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    • "Recently, autoantibodies directed against sRAGE were found to be increased in Alzheimer's disease and rheumatoid arthritis [13] [14]. Our group has also observed increased levels of antisRAGE autoantibodies in haemodialysis patients that might be associated with uraemic vascular dysfunction and with increased sRAGE levels [15]. "
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    ABSTRACT: Aim: Morbid obesity increases the risk of cardiovascular disease (CVD). The receptor for advanced glycation end-products (RAGE) is implicated in proinflammatory processes that underlie CVD. Its soluble form (sRAGE) has been proposed as a vascular biomarker. Recently, anti-sRAGE autoantibodies were described and found to be increased in diseases where RAGE is overexpressed. This study aimed to investigate serum levels of anti-sRAGE autoantibodies in morbidly obese patients. Methods: After exclusion based on specific criteria, 150 subjects (50 normoglycemics, 50 glucose-intolerants and 50 diabetics) were randomly recruited from a cohort of 750 obese patients (ABOS). Serum sRAGE and anti-sRAGE autoantibodies were measured before bariatric surgery. Sixty-nine patients were followed for up to 1year after gastric bypass, and their levels of sRAGE and anti-sRAGE autoantibodies measured. The control group consisted of healthy blood donors. Results: Compared with controls, baseline levels of sRAGE and anti-sRAGE autoantibodies were significantly higher in all obese patients independently of glucose regulation (P<0.001). At 1year after gastric bypass, sRAGE and anti-sRAGE were decreased (P<0.001). The decrease in anti-sRAGE autoantibodies was correlated with an increase in high-density lipoprotein (HDL; P=0.02). Conclusion: Independently of previous diabetic status, morbid obesity increases sRAGE and anti-sRAGE levels. Weight loss after gastric bypass is followed by a decrease in both titres. The decrease in anti-sRAGE correlates with an increase in HDL.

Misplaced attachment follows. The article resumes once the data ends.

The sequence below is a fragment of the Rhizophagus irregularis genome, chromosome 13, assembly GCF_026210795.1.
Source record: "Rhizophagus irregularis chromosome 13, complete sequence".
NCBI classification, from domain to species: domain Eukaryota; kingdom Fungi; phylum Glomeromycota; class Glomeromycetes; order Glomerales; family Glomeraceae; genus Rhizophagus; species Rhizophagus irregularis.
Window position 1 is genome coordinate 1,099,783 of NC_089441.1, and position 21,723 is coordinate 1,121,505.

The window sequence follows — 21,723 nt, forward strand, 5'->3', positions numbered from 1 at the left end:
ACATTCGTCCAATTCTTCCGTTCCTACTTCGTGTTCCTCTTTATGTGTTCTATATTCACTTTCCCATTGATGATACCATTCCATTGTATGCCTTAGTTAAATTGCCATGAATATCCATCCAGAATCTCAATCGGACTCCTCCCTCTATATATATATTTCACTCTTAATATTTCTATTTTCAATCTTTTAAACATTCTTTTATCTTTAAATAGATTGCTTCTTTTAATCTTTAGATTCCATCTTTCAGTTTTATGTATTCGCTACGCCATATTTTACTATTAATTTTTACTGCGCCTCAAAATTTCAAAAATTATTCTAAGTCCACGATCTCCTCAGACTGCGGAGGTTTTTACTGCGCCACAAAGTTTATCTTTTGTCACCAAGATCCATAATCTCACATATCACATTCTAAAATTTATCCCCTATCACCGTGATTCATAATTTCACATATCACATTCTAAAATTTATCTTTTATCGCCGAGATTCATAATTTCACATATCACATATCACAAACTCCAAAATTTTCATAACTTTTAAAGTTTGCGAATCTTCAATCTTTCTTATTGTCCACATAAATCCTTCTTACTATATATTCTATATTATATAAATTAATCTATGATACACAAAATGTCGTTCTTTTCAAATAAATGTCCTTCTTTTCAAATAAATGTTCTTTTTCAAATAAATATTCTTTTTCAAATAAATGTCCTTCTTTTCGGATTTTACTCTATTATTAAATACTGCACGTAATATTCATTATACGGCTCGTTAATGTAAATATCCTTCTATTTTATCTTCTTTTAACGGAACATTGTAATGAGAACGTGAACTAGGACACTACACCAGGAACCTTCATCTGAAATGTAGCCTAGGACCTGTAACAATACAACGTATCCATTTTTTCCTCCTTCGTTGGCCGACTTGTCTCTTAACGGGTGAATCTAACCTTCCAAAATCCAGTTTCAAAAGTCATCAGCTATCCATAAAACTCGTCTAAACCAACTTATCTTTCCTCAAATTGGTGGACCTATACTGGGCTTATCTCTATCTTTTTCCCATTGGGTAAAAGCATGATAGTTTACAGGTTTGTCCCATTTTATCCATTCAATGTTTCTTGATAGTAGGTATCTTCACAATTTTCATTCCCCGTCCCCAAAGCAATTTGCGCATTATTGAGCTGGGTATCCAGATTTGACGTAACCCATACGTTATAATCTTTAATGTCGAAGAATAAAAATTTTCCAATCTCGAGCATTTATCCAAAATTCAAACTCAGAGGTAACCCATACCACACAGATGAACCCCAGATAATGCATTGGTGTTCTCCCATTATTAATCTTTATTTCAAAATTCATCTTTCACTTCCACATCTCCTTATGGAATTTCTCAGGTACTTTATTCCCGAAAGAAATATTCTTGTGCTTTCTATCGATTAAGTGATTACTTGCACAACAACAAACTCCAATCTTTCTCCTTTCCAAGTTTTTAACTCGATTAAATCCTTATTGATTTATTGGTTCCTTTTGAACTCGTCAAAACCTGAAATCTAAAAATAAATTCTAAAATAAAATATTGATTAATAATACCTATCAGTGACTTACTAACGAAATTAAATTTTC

Diabetes & Metabolism 06/2014; 40(5). DOI:10.1016/j.diabet.2014.04.008 · 3.27 Impact Factor